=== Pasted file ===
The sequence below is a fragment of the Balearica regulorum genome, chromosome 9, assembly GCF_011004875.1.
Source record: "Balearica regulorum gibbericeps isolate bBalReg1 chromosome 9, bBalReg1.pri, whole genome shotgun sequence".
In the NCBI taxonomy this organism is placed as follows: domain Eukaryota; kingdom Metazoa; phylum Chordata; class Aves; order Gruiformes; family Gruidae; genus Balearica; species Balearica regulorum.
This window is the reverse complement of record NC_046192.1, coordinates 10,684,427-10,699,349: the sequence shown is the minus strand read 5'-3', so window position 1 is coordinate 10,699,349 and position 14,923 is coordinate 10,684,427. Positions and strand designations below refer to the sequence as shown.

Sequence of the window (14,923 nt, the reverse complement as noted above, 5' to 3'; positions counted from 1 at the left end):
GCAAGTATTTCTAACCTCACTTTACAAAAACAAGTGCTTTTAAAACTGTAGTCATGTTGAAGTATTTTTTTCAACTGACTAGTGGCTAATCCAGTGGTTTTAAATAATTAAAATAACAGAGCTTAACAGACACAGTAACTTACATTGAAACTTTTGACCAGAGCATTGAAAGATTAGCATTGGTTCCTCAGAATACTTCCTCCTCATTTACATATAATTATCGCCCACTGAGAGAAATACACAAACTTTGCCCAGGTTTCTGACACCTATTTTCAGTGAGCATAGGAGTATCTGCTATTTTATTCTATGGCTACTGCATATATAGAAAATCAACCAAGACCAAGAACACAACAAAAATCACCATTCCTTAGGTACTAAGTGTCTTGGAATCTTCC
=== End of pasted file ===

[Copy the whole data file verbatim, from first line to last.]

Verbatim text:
The sequence below is a fragment of the Balearica regulorum genome, chromosome 9, assembly GCF_011004875.1.
Source record: "Balearica regulorum gibbericeps isolate bBalReg1 chromosome 9, bBalReg1.pri, whole genome shotgun sequence".
In the NCBI taxonomy this organism is placed as follows: domain Eukaryota; kingdom Metazoa; phylum Chordata; class Aves; order Gruiformes; family Gruidae; genus Balearica; species Balearica regulorum.
This window is the reverse complement of record NC_046192.1, coordinates 10,684,427-10,699,349: the sequence shown is the minus strand read 5'-3', so window position 1 is coordinate 10,699,349 and position 14,923 is coordinate 10,684,427. Positions and strand designations below refer to the sequence as shown.

Sequence of the window (14,923 nt, the reverse complement as noted above, 5' to 3'; positions counted from 1 at the left end):
GCAAGTATTTCTAACCTCACTTTACAAAAACAAGTGCTTTTAAAACTGTAGTCATGTTGAAGTATTTTTTTCAACTGACTAGTGGCTAATCCAGTGGTTTTAAATAATTAAAATAACAGAGCTTAACAGACACAGTAACTTACATTGAAACTTTTGACCAGAGCATTGAAAGATTAGCATTGGTTCCTCAGAATACTTCCTCCTCATTTACATATAATTATCGCCCACTGAGAGAAATACACAAACTTTGCCCAGGTTTCTGACACCTATTTTCAGTGAGCATAGGAGTATCTGCTATTTTATTCTATGGCTACTGCATATATAGAAAATCAACCAAGACCAAGAACACAACAAAAATCACCATTCCTTAGGTACTAAGTGTCTTGGAATCTTCC